Spindle Bottle with Handle

New Kingdom, Amarna Period

On view at The Met Fifth Avenue in Gallery 121

Egyptian glass vessels were often modeled after vessels originally made in other materials. This slender flask of turquoise glass was copied from an imported pottery "spindle bottle" of the type that Syrians are depicted carrying in contemporary Egyptian tomb paintings, actual examples of which would most likely have contained some sort of resin. The flask was core-formed and finished by hand, with the strap handle applied separately. The elongated, ovoid body and slender neck were decorated with finely executed zigzags of dark blue and white glass. The handle is embellished with repeating bands of dark blue, yellow, and white. Glass objects were first imported into Egypt from the Near East in the joint reign of Hatshepsut and Thutmose III. Egyptian craftsmen, who had more than a millennium of experience manufacturing the related substance faience, quickly added the art of glass making to their repertoire.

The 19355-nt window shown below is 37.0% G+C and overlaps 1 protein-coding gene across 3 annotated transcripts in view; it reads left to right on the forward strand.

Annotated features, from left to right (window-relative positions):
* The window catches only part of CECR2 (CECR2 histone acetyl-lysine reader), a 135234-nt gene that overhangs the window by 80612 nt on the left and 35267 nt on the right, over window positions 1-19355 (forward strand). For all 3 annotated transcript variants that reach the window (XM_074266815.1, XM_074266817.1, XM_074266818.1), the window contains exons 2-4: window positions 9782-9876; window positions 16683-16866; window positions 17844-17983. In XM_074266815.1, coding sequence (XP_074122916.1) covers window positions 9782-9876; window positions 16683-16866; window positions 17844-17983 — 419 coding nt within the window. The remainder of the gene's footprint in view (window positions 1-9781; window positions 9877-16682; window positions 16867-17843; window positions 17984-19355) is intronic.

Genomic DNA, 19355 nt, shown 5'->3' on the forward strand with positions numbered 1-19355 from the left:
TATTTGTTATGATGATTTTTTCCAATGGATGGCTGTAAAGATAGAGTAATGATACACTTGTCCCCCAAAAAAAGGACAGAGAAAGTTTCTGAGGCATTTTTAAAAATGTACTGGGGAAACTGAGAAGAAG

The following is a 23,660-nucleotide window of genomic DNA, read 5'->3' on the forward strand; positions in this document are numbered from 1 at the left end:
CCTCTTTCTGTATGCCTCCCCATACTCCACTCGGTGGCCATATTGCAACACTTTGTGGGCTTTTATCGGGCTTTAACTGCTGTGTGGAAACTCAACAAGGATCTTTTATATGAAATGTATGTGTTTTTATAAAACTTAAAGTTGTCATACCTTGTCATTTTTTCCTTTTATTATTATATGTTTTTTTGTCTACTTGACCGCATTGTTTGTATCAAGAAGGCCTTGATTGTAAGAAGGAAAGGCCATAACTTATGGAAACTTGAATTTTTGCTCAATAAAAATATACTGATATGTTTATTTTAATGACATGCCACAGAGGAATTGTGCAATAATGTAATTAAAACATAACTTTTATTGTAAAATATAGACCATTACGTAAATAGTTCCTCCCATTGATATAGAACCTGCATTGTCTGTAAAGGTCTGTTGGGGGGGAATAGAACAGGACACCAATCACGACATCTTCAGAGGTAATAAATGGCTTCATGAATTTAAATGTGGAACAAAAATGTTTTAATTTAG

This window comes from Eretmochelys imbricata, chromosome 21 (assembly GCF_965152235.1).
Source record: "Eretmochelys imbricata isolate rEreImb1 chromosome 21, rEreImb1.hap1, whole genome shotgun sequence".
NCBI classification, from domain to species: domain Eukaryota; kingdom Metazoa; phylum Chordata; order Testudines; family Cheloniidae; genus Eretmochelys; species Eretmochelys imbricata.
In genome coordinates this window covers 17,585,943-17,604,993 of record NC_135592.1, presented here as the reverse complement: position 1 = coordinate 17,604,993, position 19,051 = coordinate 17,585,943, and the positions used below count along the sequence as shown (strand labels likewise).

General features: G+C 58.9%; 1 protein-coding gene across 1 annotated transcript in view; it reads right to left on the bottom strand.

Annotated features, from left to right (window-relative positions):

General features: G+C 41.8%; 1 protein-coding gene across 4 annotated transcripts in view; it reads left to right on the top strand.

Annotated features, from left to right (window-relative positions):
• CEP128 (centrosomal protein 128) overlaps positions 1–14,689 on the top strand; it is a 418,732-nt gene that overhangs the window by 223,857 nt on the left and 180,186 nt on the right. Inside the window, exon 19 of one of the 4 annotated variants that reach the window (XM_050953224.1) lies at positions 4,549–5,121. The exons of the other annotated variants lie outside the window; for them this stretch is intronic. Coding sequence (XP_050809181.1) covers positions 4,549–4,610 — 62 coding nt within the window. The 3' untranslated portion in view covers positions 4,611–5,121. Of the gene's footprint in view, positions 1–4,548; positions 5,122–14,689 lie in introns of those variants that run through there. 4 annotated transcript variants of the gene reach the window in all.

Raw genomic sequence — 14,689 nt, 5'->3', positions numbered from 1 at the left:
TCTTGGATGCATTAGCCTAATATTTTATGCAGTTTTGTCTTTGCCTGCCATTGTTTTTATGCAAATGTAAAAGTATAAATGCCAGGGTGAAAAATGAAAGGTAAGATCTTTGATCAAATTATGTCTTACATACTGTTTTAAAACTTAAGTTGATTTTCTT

Spindle Bottle with Handle, Glass

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